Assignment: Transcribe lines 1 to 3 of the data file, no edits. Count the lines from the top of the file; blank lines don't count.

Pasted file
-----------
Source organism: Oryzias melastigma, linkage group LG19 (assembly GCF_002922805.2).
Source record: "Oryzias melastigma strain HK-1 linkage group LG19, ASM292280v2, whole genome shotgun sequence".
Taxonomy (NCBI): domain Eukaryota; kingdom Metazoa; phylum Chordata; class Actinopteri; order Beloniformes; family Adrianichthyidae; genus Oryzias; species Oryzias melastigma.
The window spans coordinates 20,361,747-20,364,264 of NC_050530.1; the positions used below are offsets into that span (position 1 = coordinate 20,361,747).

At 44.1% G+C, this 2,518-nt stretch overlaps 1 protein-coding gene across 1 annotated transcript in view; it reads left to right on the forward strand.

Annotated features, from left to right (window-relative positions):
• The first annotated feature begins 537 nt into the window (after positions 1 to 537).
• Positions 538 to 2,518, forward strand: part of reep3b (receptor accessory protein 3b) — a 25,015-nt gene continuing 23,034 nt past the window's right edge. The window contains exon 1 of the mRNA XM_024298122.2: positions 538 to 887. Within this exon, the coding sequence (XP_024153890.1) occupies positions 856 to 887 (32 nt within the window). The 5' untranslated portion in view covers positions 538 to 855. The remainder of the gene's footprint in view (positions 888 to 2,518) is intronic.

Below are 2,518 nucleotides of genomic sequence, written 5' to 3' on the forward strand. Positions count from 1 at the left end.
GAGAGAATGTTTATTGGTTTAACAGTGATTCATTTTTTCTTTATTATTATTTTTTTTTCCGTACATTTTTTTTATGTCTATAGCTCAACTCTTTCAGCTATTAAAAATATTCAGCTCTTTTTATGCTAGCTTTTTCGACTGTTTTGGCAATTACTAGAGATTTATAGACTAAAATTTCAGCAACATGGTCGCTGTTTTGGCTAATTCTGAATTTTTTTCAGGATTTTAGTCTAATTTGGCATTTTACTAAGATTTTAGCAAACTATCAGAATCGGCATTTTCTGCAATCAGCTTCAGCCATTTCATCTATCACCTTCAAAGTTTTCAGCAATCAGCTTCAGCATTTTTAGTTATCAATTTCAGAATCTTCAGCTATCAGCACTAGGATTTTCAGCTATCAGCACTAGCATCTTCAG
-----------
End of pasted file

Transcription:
Source organism: Oryzias melastigma, linkage group LG19 (assembly GCF_002922805.2).
Source record: "Oryzias melastigma strain HK-1 linkage group LG19, ASM292280v2, whole genome shotgun sequence".
Taxonomy (NCBI): domain Eukaryota; kingdom Metazoa; phylum Chordata; class Actinopteri; order Beloniformes; family Adrianichthyidae; genus Oryzias; species Oryzias melastigma.